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Connecting Word In Essay

It’s very common for students to use long words they don’t understand very well in their essays and theses because they have a certain idea of what academic writing should be. Many students believe that academic writing is wordy and convoluted, and uses a lot of jargon. This leads many students to fall into a trap of imagining that the longer the word, the more impressive and intelligent their writing will seem.

We often see long sentences and multisyllabic words where shorter sentences and simpler words would do. Some students even use Microsoft Word’s thesaurus function to replace a common word with a more complicated word. This is a risky move, because unless you’re very careful, the new word may not carry quite the same meaning as the original, even if it’s similar.

The result can range from funny to confusing, which defeats the purpose of academic writing: to be as clear and concise as possible, using just the right words to convey your argument. Using uncommon words, instead of making your paper seem smarter, generally detracts from your ideas.

To avoid this, using linking or transition words that signpost your arguments can help to clarify your views and show the reader what to expect from certain paragraphs or sentences. These words give structure to the whole, helping you to organise your ideas and assist the reader in understanding them.

We have prepared some flashcards containing linking words you can use in academic writing.

CLICK HERE to download these FREE flashcards

Below is a handy list of words that are both useful and appropriate to academic language.

Describing similarities

Likewise

Correspondingly

Equally

Not only… but also

In the same way

Similarly

Showing cause and effect

Consequently

As a result

Thus

Hence (never ‘hence why’)

Since (try to avoid ‘as’ when showing cause and effect)

Because

Therefore

Accordingly

This suggests that

It follows that

For this reason

Comparing and contrasting

Alternatively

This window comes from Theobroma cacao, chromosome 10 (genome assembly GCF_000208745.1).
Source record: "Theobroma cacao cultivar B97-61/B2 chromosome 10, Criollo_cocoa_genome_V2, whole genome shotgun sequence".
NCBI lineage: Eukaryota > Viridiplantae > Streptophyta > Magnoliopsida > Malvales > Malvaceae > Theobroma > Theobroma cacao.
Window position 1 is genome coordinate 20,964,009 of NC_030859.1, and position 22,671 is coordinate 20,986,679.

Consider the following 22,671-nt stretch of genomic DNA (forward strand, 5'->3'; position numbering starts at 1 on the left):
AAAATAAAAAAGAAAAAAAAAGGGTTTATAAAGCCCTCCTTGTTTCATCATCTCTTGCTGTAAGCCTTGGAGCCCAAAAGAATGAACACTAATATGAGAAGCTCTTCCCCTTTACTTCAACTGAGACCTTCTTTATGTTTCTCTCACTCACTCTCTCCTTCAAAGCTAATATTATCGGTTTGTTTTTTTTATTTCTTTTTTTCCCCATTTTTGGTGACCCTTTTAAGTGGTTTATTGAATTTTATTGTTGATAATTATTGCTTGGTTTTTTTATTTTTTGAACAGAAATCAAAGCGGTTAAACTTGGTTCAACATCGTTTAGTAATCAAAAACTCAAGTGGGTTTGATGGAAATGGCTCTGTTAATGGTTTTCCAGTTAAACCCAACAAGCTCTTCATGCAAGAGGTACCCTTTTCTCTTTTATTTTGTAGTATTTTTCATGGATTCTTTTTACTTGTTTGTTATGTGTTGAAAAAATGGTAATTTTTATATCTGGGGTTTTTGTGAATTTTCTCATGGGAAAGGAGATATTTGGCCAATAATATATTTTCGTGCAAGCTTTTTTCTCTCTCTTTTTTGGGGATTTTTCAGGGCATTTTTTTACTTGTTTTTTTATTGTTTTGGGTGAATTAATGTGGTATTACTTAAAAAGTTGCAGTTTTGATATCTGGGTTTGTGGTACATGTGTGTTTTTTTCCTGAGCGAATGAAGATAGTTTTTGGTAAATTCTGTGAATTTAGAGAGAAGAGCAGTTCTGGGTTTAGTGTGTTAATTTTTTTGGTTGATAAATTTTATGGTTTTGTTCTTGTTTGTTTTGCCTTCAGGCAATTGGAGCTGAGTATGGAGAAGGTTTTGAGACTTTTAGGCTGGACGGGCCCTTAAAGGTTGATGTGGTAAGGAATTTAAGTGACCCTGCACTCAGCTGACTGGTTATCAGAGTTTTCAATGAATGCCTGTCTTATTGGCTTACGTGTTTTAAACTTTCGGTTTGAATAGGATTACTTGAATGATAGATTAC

However

Conversely

On the other hand

Instead

Yet

On the contrary

Showing limitation or contradiction

Despite/in spite of

While (not whilst!)

Even so

On the contrary

Nevertheless

Nonetheless

Although

Admittedly

Emphasis, addition or examples

To illustrate

To clarify

Further (not ‘furthermore’)

First, second and third (not firstly, secondly and thirdly)

For instance

Moreover

Typically

Especially

In fact

Namely

In addition

Concluding

To summarise

It can be concluded that

As can be seen

Ultimately

Given the above

As described

Finally

 

We have prepared some flashcards containing linking words you can use in academic writing.

CLICK HERE to download these FREE flashcards

 

Pro tip

The best way to get better at writing academic language is to read academic writing. You’ll pick up all sorts of useful tips from published papers in your area of study.

Transitional Words and Phrases

 

Transitional words and phrases can create powerful links between ideas in your paper and can help your reader understand the logic of your paper.

However, these words all have different meanings, nuances, and connotations.

Before using a particular transitional word in your paper, be sure you understand its meaning and usage completely and be sure that it's the right match for the logic in your paper.

Addition

  • furthermore
  • moreover
  • too
  • also
  • in the second place
  • again
  • in addition
  • even more
  • next
  • further
  • last, lastly
  • finally
  • besides
  • and, or, nor
  • first
  • second, secondly, etc.

Time

  • while
  • immediately
  • never
  • after
  • later, earlier
  • always
  • when
  • soon
  • whenever
  • meanwhile
  • sometimes
  • in the meantime
  • during
  • afterwards
  • now, until now
  • next
  • following
  • once
  • then
  • at length
  • simultaneously
  • so far
  • this time
  • subsequently

Place

  • here
  • there
  • nearby
  • beyond
  • wherever
  • opposite to
  • adjacent to
  • neighboring on
  • above, below

Exemplification or Illustration

  • to illustrate
  • to demonstrate
  • specifically
  • for instance
  • as an illustration
  • e.g., (for example)
  • for example

Comparison

  • in the same way
  • by the same token
  • similarly
  • in like manner
  • likewise
  • in similar fashion

Contrast

  • yet
  • and yet
  • nevertheless
  • nonetheless
  • after all
  • but
  • however
  • though
  • otherwise
  • on the contrary
  • in contrast
  • notwithstanding
  • on the other hand
  • at the same time

Clarification

  • that is to say
  • in other words
  • to explain
  • i.e., (that is)
  • to clarify
  • to rephrase it
  • to put it another way

Cause

  • because
  • since
  • on account of
  • for that reason

Effect

  • therefore
  • consequently
  • accordingly
  • thus
  • hence
  • as a result

Purpose

  • in order that
  • so that
  • to that end, to this end
  • for this purpose

Qualification

  • almost
  • nearly
  • probably
  • never
  • always
  • frequently
  • perhaps
  • maybe
  • although

Intensification

  • indeed
  • to repeat
  • by all means
  • of course
  • doubtedly
  • certainly
  • without doubt
  • yes, no
  • undoubtedly
  • in fact
  • surely
  • in fact

Concession

  • to be sure
  • granted
  • of course, it is true

Summary

  • to summarize
  • in sum
  • in brief
  • to sum up
  • in short
  • in summary

Conclusion

  • in conclusion
  • to conclude
  • finally

Demonstratives acting as transitions

Pronouns serving as links to clearly refer to a specific word or phrase

  • his
  • its
  • theirs
  • it
  • their
  • your
  • her
  • they
  • our

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